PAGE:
First up is something utterly non-military, but absolutely iconic: the classic London Routemaster.
I actually don’t have any real interest in transport – this military history nonsense is more than enough to be getting on with. Dad, however, is a lifelong bus enthusiast and preservationist. Amongst the preserved vehicles owned by his fellow enthusiasts and he is RML 2575. In 2005, this original Routemaster made the unlikely transition from a working life spent chugging through the streets of Chelsea and Putney on the 22 route to a peaceful retirement in rural County Dublin.
I couldn’t resist the chance to have a go at modelling the bus, and so, armed with reference photos taken by the man himself, I’ve set about trying to recreate it in scale. My skills being what they are, the finished product certainly won’t be award-winning, but it should make for an original gift.
For an inexperienced kit modeller, assembly was far from user-friendly or intuitive. Lots of fiddly, niggly parts afforded me ample opportunity to practice my swearing. In particular, I couldn’t seem to get the main components of the bodywork to fit flush together, so a session of determined sanding and filling with Games Workshop Liquid Green Stuff was called for. There are still some fairly obvious gaps in the assembled model, but I can live with them.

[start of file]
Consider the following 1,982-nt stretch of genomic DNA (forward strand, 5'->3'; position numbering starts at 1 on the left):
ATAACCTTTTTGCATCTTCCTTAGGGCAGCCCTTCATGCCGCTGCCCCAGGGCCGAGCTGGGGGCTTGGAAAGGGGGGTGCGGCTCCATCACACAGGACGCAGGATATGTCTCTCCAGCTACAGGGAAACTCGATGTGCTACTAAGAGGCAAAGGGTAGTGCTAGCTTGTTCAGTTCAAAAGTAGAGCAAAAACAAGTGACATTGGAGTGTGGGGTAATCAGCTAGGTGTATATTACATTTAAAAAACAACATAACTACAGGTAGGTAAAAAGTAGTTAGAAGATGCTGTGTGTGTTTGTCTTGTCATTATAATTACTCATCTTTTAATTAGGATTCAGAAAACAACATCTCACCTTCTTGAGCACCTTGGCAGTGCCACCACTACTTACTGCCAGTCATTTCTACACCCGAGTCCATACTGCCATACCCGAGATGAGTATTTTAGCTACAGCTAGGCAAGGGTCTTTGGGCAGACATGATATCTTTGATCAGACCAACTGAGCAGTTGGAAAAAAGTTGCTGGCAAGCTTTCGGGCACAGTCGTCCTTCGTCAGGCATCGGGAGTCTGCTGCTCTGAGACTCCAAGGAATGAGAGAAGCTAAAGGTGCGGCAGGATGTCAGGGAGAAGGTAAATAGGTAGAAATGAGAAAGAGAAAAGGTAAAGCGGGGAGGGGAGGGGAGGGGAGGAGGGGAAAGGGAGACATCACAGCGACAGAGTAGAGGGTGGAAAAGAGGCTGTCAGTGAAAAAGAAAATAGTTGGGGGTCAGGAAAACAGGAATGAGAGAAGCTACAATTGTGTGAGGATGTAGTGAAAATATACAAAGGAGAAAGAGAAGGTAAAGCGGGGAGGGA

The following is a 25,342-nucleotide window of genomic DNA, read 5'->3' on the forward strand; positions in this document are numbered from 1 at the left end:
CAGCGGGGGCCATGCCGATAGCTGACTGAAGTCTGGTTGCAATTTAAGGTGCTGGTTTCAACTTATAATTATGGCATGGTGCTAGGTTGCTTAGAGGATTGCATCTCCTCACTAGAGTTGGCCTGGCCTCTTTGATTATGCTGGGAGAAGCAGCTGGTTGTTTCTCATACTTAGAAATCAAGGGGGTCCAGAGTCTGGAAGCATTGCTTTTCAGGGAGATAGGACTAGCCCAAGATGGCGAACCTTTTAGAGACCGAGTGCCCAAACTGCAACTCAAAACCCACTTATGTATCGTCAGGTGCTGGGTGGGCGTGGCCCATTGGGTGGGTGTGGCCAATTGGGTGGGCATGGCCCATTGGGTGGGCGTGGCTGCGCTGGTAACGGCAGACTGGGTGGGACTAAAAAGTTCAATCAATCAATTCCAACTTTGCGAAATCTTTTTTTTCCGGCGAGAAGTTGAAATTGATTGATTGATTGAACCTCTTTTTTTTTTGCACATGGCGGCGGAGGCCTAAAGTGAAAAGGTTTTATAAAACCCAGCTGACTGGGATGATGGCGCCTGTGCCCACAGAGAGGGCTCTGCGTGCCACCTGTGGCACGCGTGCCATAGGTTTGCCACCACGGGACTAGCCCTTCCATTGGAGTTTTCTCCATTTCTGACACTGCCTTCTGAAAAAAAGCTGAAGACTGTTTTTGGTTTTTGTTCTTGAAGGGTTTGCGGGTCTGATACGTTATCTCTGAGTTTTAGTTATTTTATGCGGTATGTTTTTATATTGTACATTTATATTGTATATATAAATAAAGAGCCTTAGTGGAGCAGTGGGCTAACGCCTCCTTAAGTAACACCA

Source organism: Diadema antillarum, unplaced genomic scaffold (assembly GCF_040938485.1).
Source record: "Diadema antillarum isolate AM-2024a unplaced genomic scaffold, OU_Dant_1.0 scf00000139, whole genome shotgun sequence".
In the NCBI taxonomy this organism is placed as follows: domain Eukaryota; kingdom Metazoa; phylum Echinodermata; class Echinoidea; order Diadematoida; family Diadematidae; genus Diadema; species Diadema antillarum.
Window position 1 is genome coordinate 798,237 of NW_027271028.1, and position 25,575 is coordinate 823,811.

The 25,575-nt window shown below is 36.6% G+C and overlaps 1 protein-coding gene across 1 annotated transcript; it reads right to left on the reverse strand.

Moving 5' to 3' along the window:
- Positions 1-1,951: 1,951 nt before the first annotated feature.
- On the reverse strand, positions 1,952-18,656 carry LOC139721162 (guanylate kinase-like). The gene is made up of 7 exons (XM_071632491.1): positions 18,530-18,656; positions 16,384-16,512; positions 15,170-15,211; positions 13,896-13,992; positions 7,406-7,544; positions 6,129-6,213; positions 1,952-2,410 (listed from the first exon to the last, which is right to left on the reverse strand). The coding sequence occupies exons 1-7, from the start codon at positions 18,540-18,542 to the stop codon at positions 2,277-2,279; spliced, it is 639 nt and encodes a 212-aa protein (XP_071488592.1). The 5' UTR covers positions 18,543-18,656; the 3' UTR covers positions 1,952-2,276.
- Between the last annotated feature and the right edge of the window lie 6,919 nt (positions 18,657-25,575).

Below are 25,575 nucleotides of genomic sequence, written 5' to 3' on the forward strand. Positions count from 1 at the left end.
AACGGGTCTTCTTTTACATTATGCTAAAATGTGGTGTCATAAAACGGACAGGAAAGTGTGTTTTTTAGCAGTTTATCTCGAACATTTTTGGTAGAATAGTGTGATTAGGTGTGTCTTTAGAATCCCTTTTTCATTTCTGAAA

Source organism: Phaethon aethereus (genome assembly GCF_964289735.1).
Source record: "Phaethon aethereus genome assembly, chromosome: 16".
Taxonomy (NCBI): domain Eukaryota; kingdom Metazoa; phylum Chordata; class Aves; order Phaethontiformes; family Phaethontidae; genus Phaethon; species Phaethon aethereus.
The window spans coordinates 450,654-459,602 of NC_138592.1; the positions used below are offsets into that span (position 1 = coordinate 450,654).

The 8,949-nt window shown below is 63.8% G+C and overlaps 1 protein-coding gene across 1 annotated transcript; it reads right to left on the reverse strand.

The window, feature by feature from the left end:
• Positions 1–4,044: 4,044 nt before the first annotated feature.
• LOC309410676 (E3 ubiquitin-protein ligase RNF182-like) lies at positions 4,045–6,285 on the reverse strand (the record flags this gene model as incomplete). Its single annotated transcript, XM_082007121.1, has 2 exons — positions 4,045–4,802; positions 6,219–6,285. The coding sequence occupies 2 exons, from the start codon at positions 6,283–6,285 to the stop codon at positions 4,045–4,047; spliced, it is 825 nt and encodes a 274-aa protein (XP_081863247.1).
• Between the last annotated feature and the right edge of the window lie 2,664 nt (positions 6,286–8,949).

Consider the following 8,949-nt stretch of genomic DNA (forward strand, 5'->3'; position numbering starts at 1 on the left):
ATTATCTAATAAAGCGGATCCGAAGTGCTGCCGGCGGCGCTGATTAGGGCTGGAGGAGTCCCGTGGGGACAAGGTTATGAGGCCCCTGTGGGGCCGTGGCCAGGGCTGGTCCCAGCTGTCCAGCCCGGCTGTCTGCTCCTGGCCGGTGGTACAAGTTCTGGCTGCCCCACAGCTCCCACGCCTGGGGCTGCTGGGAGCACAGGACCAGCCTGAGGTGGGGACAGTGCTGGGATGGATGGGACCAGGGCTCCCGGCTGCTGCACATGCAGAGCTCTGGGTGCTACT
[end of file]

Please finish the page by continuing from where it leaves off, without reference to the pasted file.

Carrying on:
To be fair, I’ve used the spray paints from Army Painter before and have been more than happy, so I’ll chalk that particular watery can up to a bad batch or to having sat on the shelf in the shop that bit too long.
There was nothing for it but to brush apply the first of what will be a number of very thinned down coats of Vallejo AV957 Flat Red. This is how my mini Routemaster is starting to look now, with its big brother framed behind.
As you can see, I’ve baulked at the prospect of masking each individual plastic glass section (as well, indeed, as painting and detailing the interior of the bus). Instead, I intend to finish it up ‘wargame’ style, with the glass detail painted in later.